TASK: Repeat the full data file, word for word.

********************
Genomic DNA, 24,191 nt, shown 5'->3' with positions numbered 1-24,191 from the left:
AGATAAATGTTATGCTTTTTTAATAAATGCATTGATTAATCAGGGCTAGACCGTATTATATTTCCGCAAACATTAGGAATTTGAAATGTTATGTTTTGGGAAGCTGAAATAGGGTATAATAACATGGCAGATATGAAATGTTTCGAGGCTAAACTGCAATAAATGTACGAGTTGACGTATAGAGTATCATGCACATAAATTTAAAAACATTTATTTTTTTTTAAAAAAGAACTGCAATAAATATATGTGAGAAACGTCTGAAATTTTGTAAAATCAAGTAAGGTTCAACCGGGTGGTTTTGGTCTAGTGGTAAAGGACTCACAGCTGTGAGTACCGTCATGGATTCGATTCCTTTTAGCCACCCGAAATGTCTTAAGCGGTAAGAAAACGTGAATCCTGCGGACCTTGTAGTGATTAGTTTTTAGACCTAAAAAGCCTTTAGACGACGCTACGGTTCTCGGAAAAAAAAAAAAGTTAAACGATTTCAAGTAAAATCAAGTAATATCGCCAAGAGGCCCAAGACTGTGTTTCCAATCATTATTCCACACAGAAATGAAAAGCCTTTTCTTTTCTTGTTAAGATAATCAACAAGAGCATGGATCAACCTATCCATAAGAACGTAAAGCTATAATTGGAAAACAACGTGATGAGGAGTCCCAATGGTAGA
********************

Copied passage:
Genomic DNA, 24,191 nt, shown 5'->3' with positions numbered 1-24,191 from the left:
AGATAAATGTTATGCTTTTTTAATAAATGCATTGATTAATCAGGGCTAGACCGTATTATATTTCCGCAAACATTAGGAATTTGAAATGTTATGTTTTGGGAAGCTGAAATAGGGTATAATAACATGGCAGATATGAAATGTTTCGAGGCTAAACTGCAATAAATGTACGAGTTGACGTATAGAGTATCATGCACATAAATTTAAAAACATTTATTTTTTTTTAAAAAAGAACTGCAATAAATATATGTGAGAAACGTCTGAAATTTTGTAAAATCAAGTAAGGTTCAACCGGGTGGTTTTGGTCTAGTGGTAAAGGACTCACAGCTGTGAGTACCGTCATGGATTCGATTCCTTTTAGCCACCCGAAATGTCTTAAGCGGTAAGAAAACGTGAATCCTGCGGACCTTGTAGTGATTAGTTTTTAGACCTAAAAAGCCTTTAGACGACGCTACGGTTCTCGGAAAAAAAAAAAAGTTAAACGATTTCAAGTAAAATCAAGTAATATCGCCAAGAGGCCCAAGACTGTGTTTCCAATCATTATTCCACACAGAAATGAAAAGCCTTTTCTTTTCTTGTTAAGATAATCAACAAGAGCATGGATCAACCTATCCATAAGAACGTAAAGCTATAATTGGAAAACAACGTGATGAGGAGTCCCAATGGTAGA